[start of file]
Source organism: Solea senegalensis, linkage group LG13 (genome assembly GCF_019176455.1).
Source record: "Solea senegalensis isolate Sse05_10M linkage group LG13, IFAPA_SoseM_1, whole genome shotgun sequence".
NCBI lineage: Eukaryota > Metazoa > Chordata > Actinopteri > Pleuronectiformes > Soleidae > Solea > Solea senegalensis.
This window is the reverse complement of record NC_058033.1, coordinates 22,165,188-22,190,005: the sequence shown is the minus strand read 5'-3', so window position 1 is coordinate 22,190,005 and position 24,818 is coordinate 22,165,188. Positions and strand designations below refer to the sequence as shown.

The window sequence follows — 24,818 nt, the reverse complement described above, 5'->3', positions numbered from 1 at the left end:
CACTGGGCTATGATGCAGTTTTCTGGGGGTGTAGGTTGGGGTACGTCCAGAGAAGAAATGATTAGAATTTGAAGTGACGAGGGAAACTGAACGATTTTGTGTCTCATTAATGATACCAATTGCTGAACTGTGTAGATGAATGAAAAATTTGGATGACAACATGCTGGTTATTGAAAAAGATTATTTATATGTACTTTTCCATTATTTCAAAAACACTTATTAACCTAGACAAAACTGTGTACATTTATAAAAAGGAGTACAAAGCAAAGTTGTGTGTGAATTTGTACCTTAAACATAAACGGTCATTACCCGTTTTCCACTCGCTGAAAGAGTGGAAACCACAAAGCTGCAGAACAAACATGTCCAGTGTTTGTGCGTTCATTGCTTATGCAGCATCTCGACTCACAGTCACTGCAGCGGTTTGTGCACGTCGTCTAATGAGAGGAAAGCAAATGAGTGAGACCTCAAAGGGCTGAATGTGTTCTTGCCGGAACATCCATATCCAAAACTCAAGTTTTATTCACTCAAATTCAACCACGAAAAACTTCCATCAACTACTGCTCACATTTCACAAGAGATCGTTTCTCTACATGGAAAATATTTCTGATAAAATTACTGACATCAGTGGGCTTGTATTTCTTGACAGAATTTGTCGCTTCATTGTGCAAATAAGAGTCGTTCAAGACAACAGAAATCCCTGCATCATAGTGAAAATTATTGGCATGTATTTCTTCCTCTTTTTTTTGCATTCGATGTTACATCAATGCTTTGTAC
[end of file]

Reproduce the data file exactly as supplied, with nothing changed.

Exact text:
Source organism: Solea senegalensis, linkage group LG13 (genome assembly GCF_019176455.1).
Source record: "Solea senegalensis isolate Sse05_10M linkage group LG13, IFAPA_SoseM_1, whole genome shotgun sequence".
NCBI lineage: Eukaryota > Metazoa > Chordata > Actinopteri > Pleuronectiformes > Soleidae > Solea > Solea senegalensis.
This window is the reverse complement of record NC_058033.1, coordinates 22,165,188-22,190,005: the sequence shown is the minus strand read 5'-3', so window position 1 is coordinate 22,190,005 and position 24,818 is coordinate 22,165,188. Positions and strand designations below refer to the sequence as shown.

The window sequence follows — 24,818 nt, the reverse complement described above, 5'->3', positions numbered from 1 at the left end:
CACTGGGCTATGATGCAGTTTTCTGGGGGTGTAGGTTGGGGTACGTCCAGAGAAGAAATGATTAGAATTTGAAGTGACGAGGGAAACTGAACGATTTTGTGTCTCATTAATGATACCAATTGCTGAACTGTGTAGATGAATGAAAAATTTGGATGACAACATGCTGGTTATTGAAAAAGATTATTTATATGTACTTTTCCATTATTTCAAAAACACTTATTAACCTAGACAAAACTGTGTACATTTATAAAAAGGAGTACAAAGCAAAGTTGTGTGTGAATTTGTACCTTAAACATAAACGGTCATTACCCGTTTTCCACTCGCTGAAAGAGTGGAAACCACAAAGCTGCAGAACAAACATGTCCAGTGTTTGTGCGTTCATTGCTTATGCAGCATCTCGACTCACAGTCACTGCAGCGGTTTGTGCACGTCGTCTAATGAGAGGAAAGCAAATGAGTGAGACCTCAAAGGGCTGAATGTGTTCTTGCCGGAACATCCATATCCAAAACTCAAGTTTTATTCACTCAAATTCAACCACGAAAAACTTCCATCAACTACTGCTCACATTTCACAAGAGATCGTTTCTCTACATGGAAAATATTTCTGATAAAATTACTGACATCAGTGGGCTTGTATTTCTTGACAGAATTTGTCGCTTCATTGTGCAAATAAGAGTCGTTCAAGACAACAGAAATCCCTGCATCATAGTGAAAATTATTGGCATGTATTTCTTCCTCTTTTTTTTGCATTCGATGTTACATCAATGCTTTGTAC